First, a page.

Norris, Manning impress in spring debuts

March 3rd, 2021

LAKELAND, Fla. -- said after his first outing of the spring Wednesday that he wants to work on his curveball in camp. Asked if he’s working on anything in particular with it, he was matter of fact.

“I mean, honestly, I realized I threw one last year,” the Tigers' left-hander said.

No, he didn’t mean that he forgot he had a curveball. He means he threw exactly one curveball out of his 490 total pitches counted by Statcast last season.

Matt Manning, the Tigers' No. 3 prospect and Norris' camp teammate, has had a curveball as an important part of his arsenal for much of his rise up the farm system. He never got to throw it in the Majors last year because his season was limited to the alternate training site in Toledo, Ohio, but he still wanted to improve upon it in his bid for a rotation spot in Detroit.

“I think the curveball is a good pitch that just gets them off my fastball,” Manning said earlier this week. “It’s going to pop a little bit. If I throw it in the dirt, I can probably get some swings.”

Manning did that Wednesday in his first outing of the spring, and the results were nasty. He didn’t light up radar guns like he did last spring, but he pitched far more effectively in two scoreless innings, the same total Norris posted in his start.

Roman Quinn, the first batter Manning faced, swung and missed at two curveballs on his way to a strikeout. Ronald Torreyes fouled one off, took a fastball for a strike, then hit the curveball into the ground for an inning-ending double play.

The top of the Phillies' order generally laid off Manning’s curve in his second inning of work, but they hit two groundouts and a flyout off fastballs instead, finishing out the righty’s strong opening outing.

“His stuff is really, really exciting,” manager A.J. Hinch said. “Obviously it’s his first time out, but I was interested to see whether or not he was anxious, or if he would be jumping off the rubber and try to throw a billion miles an hour. He was pretty calm and collected, made some pretty good pitches, was all over the strike zone. So that was a positive first step.”

Norris’ two hitless innings were similarly easy, requiring just 22 pitches. He needed just 10 to retire Andrew McCutchen, Jean Segura and Didi Gregorius in order, then struck out Matt Joyce and Roman Quinn on changeups following shortstop ’s second-inning throwing error.

Norris, too, has been known to get amped up and overthrow, but he had a veteran’s calmness against the Phillies, spotting 92-93 mph fastballs with a smooth delivery.

“I feel like the first [outing] you just kind of want to get it over with,” Norris said, “so I was just kind of pitching today. I think later on as we go, I’m going to work on other things, refining the slider and the curveball.”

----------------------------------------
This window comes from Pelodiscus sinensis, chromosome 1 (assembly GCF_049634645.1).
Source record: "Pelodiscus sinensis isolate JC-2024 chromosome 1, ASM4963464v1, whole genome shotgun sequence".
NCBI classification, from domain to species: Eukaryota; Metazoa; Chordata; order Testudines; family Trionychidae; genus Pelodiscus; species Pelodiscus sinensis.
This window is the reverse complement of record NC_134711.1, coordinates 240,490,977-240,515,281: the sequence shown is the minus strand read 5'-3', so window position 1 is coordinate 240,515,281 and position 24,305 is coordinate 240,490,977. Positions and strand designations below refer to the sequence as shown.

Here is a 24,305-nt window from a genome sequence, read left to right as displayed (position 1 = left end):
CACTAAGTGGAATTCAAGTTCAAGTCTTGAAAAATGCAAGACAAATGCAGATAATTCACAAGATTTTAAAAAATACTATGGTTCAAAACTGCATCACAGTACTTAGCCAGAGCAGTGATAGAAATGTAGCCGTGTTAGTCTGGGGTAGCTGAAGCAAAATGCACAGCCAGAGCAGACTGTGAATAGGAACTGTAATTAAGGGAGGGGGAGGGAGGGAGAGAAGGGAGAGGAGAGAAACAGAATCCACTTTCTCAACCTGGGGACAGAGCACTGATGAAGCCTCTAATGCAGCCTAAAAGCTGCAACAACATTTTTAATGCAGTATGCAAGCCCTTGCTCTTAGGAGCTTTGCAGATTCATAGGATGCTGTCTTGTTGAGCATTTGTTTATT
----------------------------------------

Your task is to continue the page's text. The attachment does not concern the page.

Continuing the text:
Those pitches will likely get dusted off next time out.

Castro works on throws
Hours before Wednesday’s 4-2 loss, Hinch said fluidity and accuracy are key for Castro in his throwing work, but he didn’t want him to become so focused on it that he becomes too mechanical.

"He's going to make a bad throw. He's going to throw a ball away. Nobody's perfect,” Hinch said. “But to me, the process leading up to that has got to be really fluid and very, very consistent. And some of that is timing."

Castro then made his second throwing error in four days, throwing wide and short on an Andrew Knapp grounder and taking first baseman Jeimer Candelario off the bag. He had a couple other looping throws that Candelario rescued.

The Tigers are trying to take timing mechanisms out of Castro’s motion, such as an extra step or a glove tap.

“I’m looking for him to have a nice, fluid, feel-through-the-ball motion, throw the ball to first base accurate,” Hinch said. “Doesn’t have to be perfect, but it gives us a chance to make a play on the other end.

Quick hits
, who ended last season as Detroit’s backup catcher, entered Wednesday’s game in left field, making a basket catch on a shallow fly ball. “His ability to move around the field would help him become more and more of a factor at the Major League level,” Hinch said. He’s athletic enough.”

• One day after Spencer Torkelson made his Grapefruit League debut at third base, the Tigers’ top prospect entered Wednesday’s game at first. “He’s going to play a little bit of both in camp,” Hinch said. “In the season, I think he’s going to play primarily third base, but I think it’s always important for him to get a game or two a week at first base and continue to develop that part of his game as well.”